MYRTLE BEACH, S.C. -- Your foursome has one day left on the Grand Strand -- and plenty of scores to settle.
After a few rounds of friendly golf, bets have gone back and forth. And even though you think your game is the best, your wallet doesn't show it. Not yet.
The others in your foursome have gotten away with some luck on easier Myrtle Beach golf courses: Jimmy's course management is Mickelson-esque, Brad's short game is begging for a little pressure, and Pete's two-way miss with the driver is a snowman waiting to happen on any tee box.
You're the player in the group, and you've got one final day to prove it. Here are some Grand Strand golf courses that will settle the bets and send you home victorious.
Barefoot Resort's Dye Course: One of two Pete Dye-designed golf courses along the Grand Strand, the Dye course at Barefoot Resort won't disappoint any visitors looking to get beat up a little by the notorious Dye. The course is loaded with visual intimidation: hundreds of bunkers, water, awkward-looking humps and bumps. The closing stretch is typical of Dye's TPC designs with little room to miss. The long par-3 17th has trouble all around a tiny green, and the 18th hole is a brawny par 4 with sand right and water left.
The back tees can play up to 7,343 yards and a 75.3/139 slope/rating.
True Blue Plantation: This golf course may have been softened since its original design, but that doesn't stop it from maintaining one of Myrtle Beach's most infamous reputations as a unique but daring course. Mike Strantz designed True Blue to be unlike anything else on the beach. His greens are especially imaginative, and some of the more narrow greens can be tough to hit -- and even tougher to get up and down from if you're in the wrong spot.
If your tee ball is a little off, don't worry. True Blue has some of the area's widest fairways. But there is also virtually no rough -- just waste area, so keep your eye down the middle.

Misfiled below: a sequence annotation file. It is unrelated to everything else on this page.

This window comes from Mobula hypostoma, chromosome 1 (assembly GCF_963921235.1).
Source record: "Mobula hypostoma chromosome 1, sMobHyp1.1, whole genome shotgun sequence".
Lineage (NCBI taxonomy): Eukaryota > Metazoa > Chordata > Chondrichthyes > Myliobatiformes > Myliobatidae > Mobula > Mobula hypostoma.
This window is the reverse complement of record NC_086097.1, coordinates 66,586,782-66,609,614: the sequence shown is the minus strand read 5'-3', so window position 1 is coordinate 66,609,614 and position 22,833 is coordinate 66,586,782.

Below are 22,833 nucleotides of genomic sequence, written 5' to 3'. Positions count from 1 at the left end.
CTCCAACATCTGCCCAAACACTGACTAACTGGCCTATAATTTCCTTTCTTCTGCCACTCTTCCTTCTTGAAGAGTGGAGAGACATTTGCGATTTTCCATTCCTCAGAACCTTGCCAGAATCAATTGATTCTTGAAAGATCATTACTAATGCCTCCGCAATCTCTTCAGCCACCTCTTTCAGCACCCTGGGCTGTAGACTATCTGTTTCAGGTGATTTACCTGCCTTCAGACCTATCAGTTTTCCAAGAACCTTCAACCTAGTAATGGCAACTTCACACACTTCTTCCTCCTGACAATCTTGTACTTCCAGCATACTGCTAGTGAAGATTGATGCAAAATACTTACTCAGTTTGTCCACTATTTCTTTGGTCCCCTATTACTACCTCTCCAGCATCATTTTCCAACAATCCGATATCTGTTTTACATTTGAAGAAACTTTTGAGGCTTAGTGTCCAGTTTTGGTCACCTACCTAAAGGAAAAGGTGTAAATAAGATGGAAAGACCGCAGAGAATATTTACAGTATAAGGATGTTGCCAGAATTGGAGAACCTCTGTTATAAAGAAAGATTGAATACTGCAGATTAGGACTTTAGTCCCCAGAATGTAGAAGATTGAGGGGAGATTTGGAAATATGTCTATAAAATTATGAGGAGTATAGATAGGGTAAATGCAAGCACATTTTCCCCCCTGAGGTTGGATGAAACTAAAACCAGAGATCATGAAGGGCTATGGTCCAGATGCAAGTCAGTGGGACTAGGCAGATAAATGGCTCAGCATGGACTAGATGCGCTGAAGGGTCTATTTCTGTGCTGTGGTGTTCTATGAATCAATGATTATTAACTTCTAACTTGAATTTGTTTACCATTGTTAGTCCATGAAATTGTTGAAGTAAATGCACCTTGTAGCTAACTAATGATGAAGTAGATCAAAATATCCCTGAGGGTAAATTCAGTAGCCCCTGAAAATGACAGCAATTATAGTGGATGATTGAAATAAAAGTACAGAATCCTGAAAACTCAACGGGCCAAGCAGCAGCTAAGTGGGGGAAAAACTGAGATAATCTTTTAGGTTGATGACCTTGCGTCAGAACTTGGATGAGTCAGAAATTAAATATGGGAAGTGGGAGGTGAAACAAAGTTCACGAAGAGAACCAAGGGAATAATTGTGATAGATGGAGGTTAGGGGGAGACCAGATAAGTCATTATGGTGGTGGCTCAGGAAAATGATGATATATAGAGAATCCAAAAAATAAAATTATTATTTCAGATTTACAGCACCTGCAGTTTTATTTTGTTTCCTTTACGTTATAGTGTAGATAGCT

Pawleys Plantation Golf & Country Club: Jack Nicklaus has two Grand Strand designs, and we give the nod to Pawleys Plantation over Long Bay G.C. because it's a tougher course off the tee and the marsh holes are intimidating, especially the short par-3 13th. Big numbers can be had on many holes, thanks to plenty of out of bounds and water hazards. Some trees are even placed in the fairways to require ball shaping, which is something to think about when you're warming up on the range.
TPC Myrtle Beach: Sometimes, the TPC brand and amenities alone can be enough to psych out the goat track-frequenting duffer, and the TPC Myrtle Beach rolls out the red carpet to those willing to take its test. The club is kept in tour-worthy condition, and the design was worthy of hosting the Senior Tour Championship. That means no one will be able to make excuses on the fast, smooth greens.
The Tom Fazio design features doglegs cut through dense wetlands and hardwoods, plenty of water carries and trouble. Great ball-strikers will salivate on the 18th tee, a reachable par 5. But it's not for the faint of heart, with trouble lining the fairway and surrounding the green.
Moorland Course at Legends Golf & Resort: P.B. Dye designed the Moorland course at Legends with the PGA West Stadium course in mind. To do so, he loaded the target-style Moorland course with deep bunkers and elevated greens, large waste bunkers and water. Even though it's length is less than 6,800 yards from the back tees, trouble is a threat on most shots, so consult your course guide.
Rivers Edge Golf Club: Located along the Shallotte River and dense woods, Rivers Edge G.C. puts a premium on accuracy off the tee. And at just less than 7,000 yards, you'll need to hit plenty of drivers, too. The ninth hole is especially risky, and first-time players here might want to use caution. But even if you lay up, your approach shot is played to one of the Grand Strand's skinniest, peninsula greens. The many pitfalls explain the 149 championship slope.
Rivers Edge is enjoying a resurgence after replacing its greens with paspalum, so expect true rolls on the dance floor.